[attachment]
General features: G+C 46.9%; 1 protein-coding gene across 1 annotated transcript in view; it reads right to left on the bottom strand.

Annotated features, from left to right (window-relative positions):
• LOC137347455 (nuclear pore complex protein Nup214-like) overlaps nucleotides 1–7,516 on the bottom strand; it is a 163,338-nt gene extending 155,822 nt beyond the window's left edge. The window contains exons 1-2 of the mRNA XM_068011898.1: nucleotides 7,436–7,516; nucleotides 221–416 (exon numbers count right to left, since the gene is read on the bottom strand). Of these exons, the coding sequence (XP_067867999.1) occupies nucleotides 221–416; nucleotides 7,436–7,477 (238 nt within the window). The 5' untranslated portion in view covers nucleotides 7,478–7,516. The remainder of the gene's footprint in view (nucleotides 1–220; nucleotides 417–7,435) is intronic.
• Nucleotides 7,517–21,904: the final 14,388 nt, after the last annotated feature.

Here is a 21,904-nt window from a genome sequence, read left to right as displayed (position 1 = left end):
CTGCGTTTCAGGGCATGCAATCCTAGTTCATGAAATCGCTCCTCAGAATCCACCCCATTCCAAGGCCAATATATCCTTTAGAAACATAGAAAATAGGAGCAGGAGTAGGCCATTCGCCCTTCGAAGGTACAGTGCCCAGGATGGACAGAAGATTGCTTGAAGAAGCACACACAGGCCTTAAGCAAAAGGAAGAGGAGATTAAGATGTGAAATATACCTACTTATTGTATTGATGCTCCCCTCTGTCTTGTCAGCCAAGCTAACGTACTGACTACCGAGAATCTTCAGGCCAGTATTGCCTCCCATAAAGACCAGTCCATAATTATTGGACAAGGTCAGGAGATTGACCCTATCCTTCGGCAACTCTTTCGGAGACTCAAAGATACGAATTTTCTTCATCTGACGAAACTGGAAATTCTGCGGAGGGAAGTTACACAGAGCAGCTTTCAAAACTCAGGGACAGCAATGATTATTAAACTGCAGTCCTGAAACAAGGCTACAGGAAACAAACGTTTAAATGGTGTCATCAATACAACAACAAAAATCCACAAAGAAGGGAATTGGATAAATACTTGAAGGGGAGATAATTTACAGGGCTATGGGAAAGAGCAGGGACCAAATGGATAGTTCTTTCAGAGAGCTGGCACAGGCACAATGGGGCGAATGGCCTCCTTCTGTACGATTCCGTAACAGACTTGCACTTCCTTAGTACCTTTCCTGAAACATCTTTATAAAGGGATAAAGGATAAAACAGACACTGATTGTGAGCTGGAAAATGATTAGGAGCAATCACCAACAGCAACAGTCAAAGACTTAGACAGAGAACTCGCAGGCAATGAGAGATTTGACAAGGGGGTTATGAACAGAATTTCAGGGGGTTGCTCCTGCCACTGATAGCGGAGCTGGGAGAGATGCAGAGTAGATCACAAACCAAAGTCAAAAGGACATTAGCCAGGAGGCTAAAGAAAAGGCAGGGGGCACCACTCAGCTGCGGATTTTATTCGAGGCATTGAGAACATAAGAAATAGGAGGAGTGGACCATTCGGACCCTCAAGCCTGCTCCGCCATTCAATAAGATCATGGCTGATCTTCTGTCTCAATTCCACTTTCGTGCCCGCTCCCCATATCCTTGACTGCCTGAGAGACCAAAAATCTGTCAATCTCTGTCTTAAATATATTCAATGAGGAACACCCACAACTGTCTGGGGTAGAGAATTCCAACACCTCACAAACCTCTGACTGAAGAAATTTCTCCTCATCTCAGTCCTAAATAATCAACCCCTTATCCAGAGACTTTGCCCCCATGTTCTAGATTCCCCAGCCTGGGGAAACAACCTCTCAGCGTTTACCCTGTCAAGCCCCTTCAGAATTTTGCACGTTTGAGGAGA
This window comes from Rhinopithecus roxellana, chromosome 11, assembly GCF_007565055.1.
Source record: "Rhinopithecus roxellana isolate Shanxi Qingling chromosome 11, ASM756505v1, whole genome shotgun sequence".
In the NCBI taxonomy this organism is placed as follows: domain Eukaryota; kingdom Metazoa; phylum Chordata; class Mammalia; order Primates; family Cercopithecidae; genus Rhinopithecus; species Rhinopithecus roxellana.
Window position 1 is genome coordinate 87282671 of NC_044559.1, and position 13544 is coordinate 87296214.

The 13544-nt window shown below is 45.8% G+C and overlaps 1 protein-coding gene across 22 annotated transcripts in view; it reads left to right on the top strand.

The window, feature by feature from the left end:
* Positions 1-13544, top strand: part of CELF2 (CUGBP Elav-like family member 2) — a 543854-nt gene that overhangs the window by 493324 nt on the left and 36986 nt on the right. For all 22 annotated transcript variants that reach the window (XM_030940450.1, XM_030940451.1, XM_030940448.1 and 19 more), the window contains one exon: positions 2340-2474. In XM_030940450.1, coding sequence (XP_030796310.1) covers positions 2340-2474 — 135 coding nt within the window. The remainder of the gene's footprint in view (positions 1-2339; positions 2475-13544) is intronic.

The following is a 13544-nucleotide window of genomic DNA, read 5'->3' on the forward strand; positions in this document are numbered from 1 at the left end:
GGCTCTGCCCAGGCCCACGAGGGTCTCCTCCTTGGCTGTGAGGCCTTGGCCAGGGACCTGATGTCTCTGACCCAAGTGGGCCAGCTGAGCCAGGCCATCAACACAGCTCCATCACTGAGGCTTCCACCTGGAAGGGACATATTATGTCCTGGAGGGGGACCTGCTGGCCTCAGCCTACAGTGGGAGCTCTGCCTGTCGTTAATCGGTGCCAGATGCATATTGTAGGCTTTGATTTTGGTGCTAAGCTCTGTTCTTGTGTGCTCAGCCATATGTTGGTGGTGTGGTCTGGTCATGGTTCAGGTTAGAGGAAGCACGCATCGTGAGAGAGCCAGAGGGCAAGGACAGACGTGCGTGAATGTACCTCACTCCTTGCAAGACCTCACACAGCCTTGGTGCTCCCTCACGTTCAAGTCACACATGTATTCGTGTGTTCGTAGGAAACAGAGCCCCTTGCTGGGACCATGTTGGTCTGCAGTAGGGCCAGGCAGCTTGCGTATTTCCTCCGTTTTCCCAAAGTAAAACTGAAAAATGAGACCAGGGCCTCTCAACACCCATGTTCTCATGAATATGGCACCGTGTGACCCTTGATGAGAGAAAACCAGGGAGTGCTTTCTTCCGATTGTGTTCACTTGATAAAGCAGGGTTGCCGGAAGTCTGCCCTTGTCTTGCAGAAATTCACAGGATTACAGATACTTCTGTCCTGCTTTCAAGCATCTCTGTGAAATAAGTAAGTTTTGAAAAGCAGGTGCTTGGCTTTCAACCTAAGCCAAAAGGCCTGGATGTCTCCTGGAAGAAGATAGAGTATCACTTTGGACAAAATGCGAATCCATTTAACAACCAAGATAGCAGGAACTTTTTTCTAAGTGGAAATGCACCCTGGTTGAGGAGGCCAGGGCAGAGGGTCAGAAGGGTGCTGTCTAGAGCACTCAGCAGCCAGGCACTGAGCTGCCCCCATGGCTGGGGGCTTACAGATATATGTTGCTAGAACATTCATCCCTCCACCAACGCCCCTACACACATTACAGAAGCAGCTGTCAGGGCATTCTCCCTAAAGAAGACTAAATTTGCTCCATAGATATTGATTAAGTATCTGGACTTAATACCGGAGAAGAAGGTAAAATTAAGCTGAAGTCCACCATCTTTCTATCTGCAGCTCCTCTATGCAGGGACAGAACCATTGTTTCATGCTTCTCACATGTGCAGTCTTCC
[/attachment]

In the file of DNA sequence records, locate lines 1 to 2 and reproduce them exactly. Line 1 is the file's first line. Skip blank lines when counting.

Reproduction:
General features: G+C 46.9%; 1 protein-coding gene across 1 annotated transcript in view; it reads right to left on the bottom strand.

Annotated features, from left to right (window-relative positions):